By carefully structuring an "Up-C" combination with Bold Energy to conform to the framework laid out in Kahn v. M&F Worldwide Corp. (Del. 2014), Earthstone Energy fiduciaries secured the benefit of the business judgment presumption and shook off a stockholder lawsuit. The Delaware Court of Chancery did not need to determine whether Earthstone’s largest stockholder was a controller because business judgment deference applied, even at the pleadings stage on the motion to dismiss (Olenik v. Lodzinski, July 20, 2018, Slights, J.).
The plaintiff stockholder and the D&O defendants appeared poised to litigate whether the transaction was cleansed, under Corwin, by the approval of 99.7 percent of the non-affiliated shares outstanding. The plaintiffs argued that Corwin did not apply because the transaction involved a conflicted controlling stockholder, but the defendants disputed that Earthstone’s 41-percent owner, the holding company Oak Valley Resources, was a controller. As their back-up argument, the defendants maintained that even if Oak Valley was a controller, the business judgment rule applied because the transaction was structured to comply with the six conditions set forth in MFW. The court ran with this fallback argument and did not reach the issue of Corwin cleansing or whether Oak Valley was a controlling stockholder.
MFW factors. The six MFW elements that earn a transaction business judgment review are:
- The merger is conditioned ab initio on the approval of both a special committee and a majority of the minority stockholders;
- The special committee is independent;
- The committee is empowered to freely select its own advisors and say no definitively;
- The committee meets its duty of care in negotiating a fair price;
- The vote of the minority is informed; and
- The minority is uncoerced.
Conditions were stated upfront. The plaintiff argued that the ab initio requirement was not satisfied because deal negotiations preceded the announcement of the special committee and the voting conditions, but the court found that these conditions were present in the first proposal that Earthstone directed to Bold. Although there may have been discussions prior to that proposal, the law distinguishes between discussions about the possibility of a deal and negotiations of a transaction after those discussions lead to a deal.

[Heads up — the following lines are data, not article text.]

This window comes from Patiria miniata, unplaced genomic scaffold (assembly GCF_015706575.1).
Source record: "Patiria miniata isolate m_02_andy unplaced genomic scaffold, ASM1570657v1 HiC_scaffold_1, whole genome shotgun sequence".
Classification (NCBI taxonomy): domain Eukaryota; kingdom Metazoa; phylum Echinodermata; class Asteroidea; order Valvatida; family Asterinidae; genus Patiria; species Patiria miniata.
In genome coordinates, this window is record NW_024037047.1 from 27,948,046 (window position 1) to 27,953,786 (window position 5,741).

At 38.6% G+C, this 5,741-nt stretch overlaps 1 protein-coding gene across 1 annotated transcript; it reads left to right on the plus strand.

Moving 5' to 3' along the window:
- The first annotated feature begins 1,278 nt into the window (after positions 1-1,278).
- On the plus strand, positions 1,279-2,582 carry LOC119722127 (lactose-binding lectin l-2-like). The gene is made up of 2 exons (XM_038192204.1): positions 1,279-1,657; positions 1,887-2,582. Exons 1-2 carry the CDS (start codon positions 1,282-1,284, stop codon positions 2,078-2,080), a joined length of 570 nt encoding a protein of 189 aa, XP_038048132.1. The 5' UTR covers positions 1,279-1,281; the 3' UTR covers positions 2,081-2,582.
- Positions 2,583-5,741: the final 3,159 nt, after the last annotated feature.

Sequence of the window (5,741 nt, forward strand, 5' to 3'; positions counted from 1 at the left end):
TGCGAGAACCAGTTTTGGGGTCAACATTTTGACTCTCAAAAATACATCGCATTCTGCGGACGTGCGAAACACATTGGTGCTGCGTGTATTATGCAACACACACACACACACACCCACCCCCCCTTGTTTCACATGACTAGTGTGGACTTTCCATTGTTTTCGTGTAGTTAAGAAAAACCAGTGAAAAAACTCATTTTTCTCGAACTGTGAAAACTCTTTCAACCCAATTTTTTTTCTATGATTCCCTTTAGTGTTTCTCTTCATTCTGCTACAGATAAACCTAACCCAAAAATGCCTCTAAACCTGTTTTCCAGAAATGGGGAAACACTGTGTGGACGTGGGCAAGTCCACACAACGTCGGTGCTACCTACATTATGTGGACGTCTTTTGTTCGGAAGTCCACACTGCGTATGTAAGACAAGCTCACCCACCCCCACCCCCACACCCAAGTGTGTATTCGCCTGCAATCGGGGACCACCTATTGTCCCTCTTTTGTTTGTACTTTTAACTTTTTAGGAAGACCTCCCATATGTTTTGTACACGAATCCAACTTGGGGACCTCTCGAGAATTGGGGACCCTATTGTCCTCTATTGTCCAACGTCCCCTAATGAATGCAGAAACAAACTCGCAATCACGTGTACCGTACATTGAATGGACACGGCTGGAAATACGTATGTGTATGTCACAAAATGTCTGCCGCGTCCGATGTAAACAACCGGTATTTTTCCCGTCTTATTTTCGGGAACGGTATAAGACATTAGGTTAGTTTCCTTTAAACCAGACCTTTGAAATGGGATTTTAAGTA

Committee was independent and empowered and acted with due care. The plaintiff also challenged the independence of the special committee, but the court found that it was well-functioning. Neither the fact that several directors may have been elected by an interested party nor that they may have had interests in Oak Valley sufficed to disqualify them. The special committee was also empowered and acted with due care. In the decisionmaking context, this means process due care, and the standard of review required the plaintiff to plead facts from which the court could infer gross negligence.
On the contrary, the special committee met eight times and actively engaged with its independent advisers, including its financial advisor, Stephens, which provided a fairness opinion when the deal terms were finalized. When viewing the fairness opinion, the court wrote, "one cannot help but be struck by what is missing in the Complaint—there are no allegations of banker conflicts, no allegations of misaligned incentives, either in Stephens’ fee structure or otherwise, and no allegations of a lack of diligence or commitment to the engagement. Rather, it appears that Plaintiff simply does not like, or agree with, what Stephens had to say about the Transaction."
Stockholder vote was informed and uncoerced. Finally, the court determined that the stockholder vote was informed and that none of the allegedly misleading proxy statement disclosures stated a claim or undermined confidence in the stockholder vote. The proxy statement adequately apprised Earthstone stockholders of the material facts they needed to know about the transaction so they could cast informed votes. Accordingly, the business judgment rule applied and the court deferred to the fiduciaries’ judgment, dismissing the complaint with prejudice.
The case is No. 2017-0414-JRS.
Attorneys: Ned Weinberger (Labaton Sucharow LLP) for Nicholas Olenik. Peter A. Stokes (Norton Rose Fulbright LLP) for Frank A. Lodzinski.
Companies: Earthstone Energy, Inc.; Bold Energy Holdings, LLC; Oak Valley Resources, LLC
MainStory: TopStory CorporateGovernance CorpGovNews GCNNews DirectorsOfficers FiduciaryDuties MergersAcquisitions DelawareNews
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